The ‘upper echelons’ of the music industry can’t survive without a healthy, vibrant independent scene supporting it.
By Bubba Krishnamurti
Photo by Carlos Arthur M.R
Sorry, we gotta pick on Live Nation some more. They just make it so easy.
Live Nation, the planet’s biggest concert promoter, has a short term problem: cash crunch. With revenues having dwindled down 98%, the company is clinging on to dear life to weather the storm of the pandemic. Though not assured, it seems they will survive. That said, Live Nation and other big box concert promoters like AEG are facing a looming crisis in the long game. With a large portion of independent venues having shuttered or in danger of closing, the concert industry is in danger of losing the cultural substructure that develops small artists into acts that can sell large quantities of tickets. If Live Nation is a grocery store, independent venues are the factory farms. According to a Nielsen study, the highest level of interest in attending live music comes from 30-34-year olds (82%.) That is who is buying tickets at the highest rate yet they will soon age out of the concert attending demographic. Also remember, basically zero new acts are performing, developing, or surfacing to the top of the heap while ‘the factory farm’ is closed via pandemic. Without authentic cultural phenomena bubbling up from the primordial soup of small to medium size venues, the big box companies will be working with an aging and soon to become irrelevant ‘inventory’ to repackage.
The paradox of the whole shit sandwich is that Live Nation has worked tirelessly to box out any successful independent promoters. The lucky few independent promoters and festivals that can survive their radius clauses and astronomically high bids on talent get gobbled and neutralized. The unintended consequence of limiting the health of the independent music scene may very well be a general public less interested in spending their few extra dollars at live music events. This is a blundering miscalculation about why people go see live music and which acts they choose to see.
Naturally, everything from the underground scene to the large, club sized shows operates as an incubator for the acts that eventually sell out theaters and arenas. Independent venues are where the cultural phenomena is born. It is there where artists cultivate long term fans. It is there they hone their chops and become performers who can hold it down for a crowd of thousands. Perhaps most importantly, it is there that the databases of ticket buyers are galvanized and used to sell out arena shows. Something is broken downstream and it could have long term effects on the industry as a whole.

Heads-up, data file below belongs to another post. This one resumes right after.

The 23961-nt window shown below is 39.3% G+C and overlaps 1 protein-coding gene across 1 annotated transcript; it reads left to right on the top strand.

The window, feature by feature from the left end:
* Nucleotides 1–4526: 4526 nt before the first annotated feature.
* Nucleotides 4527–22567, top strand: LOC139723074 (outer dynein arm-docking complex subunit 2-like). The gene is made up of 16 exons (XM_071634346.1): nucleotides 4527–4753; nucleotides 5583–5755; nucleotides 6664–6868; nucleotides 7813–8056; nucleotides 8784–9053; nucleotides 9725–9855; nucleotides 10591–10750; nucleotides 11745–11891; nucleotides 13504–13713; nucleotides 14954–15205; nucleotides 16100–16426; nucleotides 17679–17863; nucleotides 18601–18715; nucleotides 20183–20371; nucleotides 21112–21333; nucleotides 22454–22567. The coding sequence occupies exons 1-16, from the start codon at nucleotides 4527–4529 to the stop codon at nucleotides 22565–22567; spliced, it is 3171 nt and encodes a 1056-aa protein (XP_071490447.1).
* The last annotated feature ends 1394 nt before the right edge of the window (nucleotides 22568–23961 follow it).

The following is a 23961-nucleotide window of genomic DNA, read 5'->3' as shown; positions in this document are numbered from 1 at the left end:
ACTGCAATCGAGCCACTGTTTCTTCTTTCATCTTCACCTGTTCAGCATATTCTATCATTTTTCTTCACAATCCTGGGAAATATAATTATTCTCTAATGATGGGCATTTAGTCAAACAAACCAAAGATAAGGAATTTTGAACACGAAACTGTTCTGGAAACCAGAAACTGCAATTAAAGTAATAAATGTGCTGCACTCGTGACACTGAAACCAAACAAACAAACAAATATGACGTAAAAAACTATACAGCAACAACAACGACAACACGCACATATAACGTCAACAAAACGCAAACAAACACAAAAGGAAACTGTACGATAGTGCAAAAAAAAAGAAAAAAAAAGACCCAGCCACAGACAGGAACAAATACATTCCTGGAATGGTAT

According to a June report by the National Independent Venue Association (NIVA), 90% of its 1,300+ member venues do not have cash for another six months without a federal bailout. Given the current gridlock for families to receive another desperately needed stimulus check, the likelihood of the Save Our Stages act passing is shaky. 55% of them can only for another three months. These stats include such esteemed independent venues as the Troubadour in Los Angeles and the Bowery Ballroom in New York. What reverberating cultural effect will the disappearance of such seminal incubators for music and art will have is unknown.
Unfortunately, the prognosis is not good. Even if there’s an effective and well-deployed vaccine tomorrow, which there won’t be, things will not go back to ‘normal.’ Things are never going back to ‘normal.’ Best estimates are that we will see the wide distribution of vaccines go out in the next 6 months and after that liability concerns will be underpinned by ‘our public health system’s ability to test, treat, and trace individuals who may be infected.’ The few venues that can hang on will likely need to adopt cumbersome practices including a corroboration of vaccine and testing regime. Considering many venues were operating at slim margins before the pandemic, shit looks bleak.
There is however one hope, one light at the end of the proverbial tunnel. A lack of independent venues will force artists back into house parties, warehouse raves, and alternative venues. Culture has a way of regenerating itself outside of its host and the hope is that ‘kids’ will again resort to seeking the arts outside of well tailored, movie theater environments that some of the independent venues have evolved into. That is until Live Nation reads the report on the burgeoning house party and warehouse scene and gobbles it up.